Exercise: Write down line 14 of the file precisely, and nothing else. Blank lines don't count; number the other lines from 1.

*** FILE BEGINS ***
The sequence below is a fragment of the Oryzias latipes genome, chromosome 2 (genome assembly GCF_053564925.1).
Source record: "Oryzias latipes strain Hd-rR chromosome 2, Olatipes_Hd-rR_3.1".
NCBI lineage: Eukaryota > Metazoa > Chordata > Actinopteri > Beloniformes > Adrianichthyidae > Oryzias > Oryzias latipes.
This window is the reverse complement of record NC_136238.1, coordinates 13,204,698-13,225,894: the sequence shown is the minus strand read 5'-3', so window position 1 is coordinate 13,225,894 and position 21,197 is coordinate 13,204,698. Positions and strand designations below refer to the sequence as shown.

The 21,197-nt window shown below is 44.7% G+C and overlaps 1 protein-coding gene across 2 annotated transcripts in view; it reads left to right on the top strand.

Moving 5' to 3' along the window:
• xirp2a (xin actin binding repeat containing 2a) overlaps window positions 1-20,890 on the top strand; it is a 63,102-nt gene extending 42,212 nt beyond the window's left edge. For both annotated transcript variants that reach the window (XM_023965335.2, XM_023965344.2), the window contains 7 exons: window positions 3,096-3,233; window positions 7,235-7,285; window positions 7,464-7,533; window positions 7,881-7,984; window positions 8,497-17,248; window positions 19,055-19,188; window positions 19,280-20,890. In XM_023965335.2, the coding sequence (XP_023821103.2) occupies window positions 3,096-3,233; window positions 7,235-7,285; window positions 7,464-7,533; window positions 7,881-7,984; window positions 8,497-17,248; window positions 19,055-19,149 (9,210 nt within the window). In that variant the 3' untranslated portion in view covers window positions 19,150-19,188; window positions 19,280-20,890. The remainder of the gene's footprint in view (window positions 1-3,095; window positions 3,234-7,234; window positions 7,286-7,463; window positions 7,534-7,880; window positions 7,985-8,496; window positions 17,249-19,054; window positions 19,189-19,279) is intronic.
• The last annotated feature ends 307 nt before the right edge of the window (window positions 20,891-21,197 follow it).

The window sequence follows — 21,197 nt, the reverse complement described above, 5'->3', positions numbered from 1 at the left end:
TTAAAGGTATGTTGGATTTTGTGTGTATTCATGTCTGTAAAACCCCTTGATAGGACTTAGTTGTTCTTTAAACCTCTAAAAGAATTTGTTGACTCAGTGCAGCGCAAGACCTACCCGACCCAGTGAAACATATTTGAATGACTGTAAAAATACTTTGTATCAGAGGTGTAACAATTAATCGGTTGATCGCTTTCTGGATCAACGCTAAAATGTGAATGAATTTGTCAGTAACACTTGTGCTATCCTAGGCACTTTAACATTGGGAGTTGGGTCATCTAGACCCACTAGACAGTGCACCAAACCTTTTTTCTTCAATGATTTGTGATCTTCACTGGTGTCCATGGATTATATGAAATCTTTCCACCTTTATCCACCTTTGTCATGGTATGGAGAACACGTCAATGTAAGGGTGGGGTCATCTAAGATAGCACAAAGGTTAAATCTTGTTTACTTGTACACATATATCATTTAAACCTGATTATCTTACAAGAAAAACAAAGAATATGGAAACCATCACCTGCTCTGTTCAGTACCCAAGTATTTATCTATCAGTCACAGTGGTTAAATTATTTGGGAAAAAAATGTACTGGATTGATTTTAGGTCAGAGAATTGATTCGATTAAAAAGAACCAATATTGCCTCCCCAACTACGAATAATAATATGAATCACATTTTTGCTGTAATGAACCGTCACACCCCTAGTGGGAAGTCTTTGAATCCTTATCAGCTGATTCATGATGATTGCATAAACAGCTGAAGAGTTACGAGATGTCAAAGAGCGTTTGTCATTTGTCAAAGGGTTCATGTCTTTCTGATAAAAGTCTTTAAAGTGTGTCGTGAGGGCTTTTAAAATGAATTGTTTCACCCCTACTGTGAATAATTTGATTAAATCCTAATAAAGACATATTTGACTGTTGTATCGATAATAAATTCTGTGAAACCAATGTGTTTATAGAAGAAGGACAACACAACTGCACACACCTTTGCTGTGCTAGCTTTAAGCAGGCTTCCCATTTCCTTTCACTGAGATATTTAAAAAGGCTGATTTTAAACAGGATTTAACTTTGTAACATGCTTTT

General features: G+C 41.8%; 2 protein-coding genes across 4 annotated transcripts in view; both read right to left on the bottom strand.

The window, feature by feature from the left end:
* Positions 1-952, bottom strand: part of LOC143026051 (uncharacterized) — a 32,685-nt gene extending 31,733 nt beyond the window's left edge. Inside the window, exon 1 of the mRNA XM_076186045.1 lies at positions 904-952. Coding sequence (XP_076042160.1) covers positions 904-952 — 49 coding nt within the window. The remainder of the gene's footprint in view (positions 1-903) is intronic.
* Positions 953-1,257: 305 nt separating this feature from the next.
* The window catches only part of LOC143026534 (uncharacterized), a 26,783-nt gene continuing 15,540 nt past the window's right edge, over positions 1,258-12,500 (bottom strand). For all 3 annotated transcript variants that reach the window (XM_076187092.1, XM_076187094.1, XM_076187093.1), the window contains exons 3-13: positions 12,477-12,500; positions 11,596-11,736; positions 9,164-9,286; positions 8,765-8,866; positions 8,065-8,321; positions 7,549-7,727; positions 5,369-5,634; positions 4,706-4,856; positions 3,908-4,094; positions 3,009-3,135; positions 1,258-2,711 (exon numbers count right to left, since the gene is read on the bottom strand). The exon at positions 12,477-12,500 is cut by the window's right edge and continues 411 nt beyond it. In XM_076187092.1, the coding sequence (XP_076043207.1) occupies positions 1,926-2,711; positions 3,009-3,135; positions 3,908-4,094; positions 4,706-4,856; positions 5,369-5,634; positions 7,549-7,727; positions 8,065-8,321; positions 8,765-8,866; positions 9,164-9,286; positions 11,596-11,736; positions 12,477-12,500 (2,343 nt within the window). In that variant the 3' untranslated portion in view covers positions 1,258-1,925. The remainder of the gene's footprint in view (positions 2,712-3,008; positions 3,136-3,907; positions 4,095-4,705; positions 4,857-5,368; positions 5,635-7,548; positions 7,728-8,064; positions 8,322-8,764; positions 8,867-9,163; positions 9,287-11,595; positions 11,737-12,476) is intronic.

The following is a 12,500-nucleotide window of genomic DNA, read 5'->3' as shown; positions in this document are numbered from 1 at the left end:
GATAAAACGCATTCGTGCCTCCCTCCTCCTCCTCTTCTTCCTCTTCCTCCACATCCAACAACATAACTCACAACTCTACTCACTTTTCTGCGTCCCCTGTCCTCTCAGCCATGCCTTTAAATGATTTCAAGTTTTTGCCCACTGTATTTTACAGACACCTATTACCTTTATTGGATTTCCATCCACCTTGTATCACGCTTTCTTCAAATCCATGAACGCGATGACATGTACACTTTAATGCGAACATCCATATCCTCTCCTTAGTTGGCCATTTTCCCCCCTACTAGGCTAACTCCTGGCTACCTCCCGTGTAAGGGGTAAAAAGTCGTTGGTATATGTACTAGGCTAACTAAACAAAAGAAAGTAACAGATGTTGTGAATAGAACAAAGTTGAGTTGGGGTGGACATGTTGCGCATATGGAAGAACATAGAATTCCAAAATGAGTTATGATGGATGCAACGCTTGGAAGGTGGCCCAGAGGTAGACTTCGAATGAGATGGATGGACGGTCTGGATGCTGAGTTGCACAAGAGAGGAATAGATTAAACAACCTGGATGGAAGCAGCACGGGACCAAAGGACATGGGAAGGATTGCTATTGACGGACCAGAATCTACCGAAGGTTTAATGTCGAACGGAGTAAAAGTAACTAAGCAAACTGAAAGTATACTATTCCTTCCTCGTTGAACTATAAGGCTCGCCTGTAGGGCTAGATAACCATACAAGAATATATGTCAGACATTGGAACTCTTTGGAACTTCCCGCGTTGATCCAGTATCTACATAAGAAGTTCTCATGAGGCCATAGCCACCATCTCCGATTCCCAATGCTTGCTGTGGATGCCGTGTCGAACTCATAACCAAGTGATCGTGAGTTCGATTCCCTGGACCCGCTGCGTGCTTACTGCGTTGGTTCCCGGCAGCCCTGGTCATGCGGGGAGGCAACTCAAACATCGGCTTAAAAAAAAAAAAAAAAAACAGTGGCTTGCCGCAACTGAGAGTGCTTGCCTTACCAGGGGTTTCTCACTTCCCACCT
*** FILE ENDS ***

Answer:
* Positions 953-1,257: 305 nt separating this feature from the next.